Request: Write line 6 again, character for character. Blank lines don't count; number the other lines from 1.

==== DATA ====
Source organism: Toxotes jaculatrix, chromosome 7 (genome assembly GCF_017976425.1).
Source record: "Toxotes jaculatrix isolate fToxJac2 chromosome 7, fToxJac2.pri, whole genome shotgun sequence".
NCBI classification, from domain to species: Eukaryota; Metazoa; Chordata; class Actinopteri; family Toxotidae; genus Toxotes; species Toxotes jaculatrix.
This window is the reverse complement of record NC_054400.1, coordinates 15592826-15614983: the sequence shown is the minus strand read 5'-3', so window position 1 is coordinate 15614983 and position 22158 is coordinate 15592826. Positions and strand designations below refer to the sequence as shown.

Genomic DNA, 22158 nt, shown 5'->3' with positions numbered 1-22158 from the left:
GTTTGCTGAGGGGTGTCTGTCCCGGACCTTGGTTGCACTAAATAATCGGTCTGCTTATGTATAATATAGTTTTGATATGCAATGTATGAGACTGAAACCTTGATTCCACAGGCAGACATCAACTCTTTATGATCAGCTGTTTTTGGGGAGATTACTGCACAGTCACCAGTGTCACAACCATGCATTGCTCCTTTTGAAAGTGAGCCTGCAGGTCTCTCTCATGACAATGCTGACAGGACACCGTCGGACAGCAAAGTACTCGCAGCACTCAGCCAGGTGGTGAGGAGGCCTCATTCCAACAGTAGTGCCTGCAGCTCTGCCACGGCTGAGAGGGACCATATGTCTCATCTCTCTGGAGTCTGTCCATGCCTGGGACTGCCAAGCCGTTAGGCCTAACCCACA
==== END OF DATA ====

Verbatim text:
GTTTGCTGAGGGGTGTCTGTCCCGGACCTTGGTTGCACTAAATAATCGGTCTGCTTATGTATAATATAGTTTTGATATGCAATGTATGAGACTGAAACCTTGATTCCACAGGCAGACATCAACTCTTTATGATCAGCTGTTTTTGGGGAGATTACTGCACAGTCACCAGTGTCACAACCATGCATTGCTCCTTTTGAAAGTGAGCCTGCAGGTCTCTCTCATGACAATGCTGACAGGACACCGTCGGACAGCAAAGTACTCGCAGCACTCAGCCAGGTGGTGAGGAGGCCTCATTCCAACAGTAGTGCCTGCAGCTCTGCCACGGCTGAGAGGGACCATATGTCTCATCTCTCTGGAGTCTGTCCATGCCTGGGACTGCCAAGCCGTTAGGCCTAACCCACA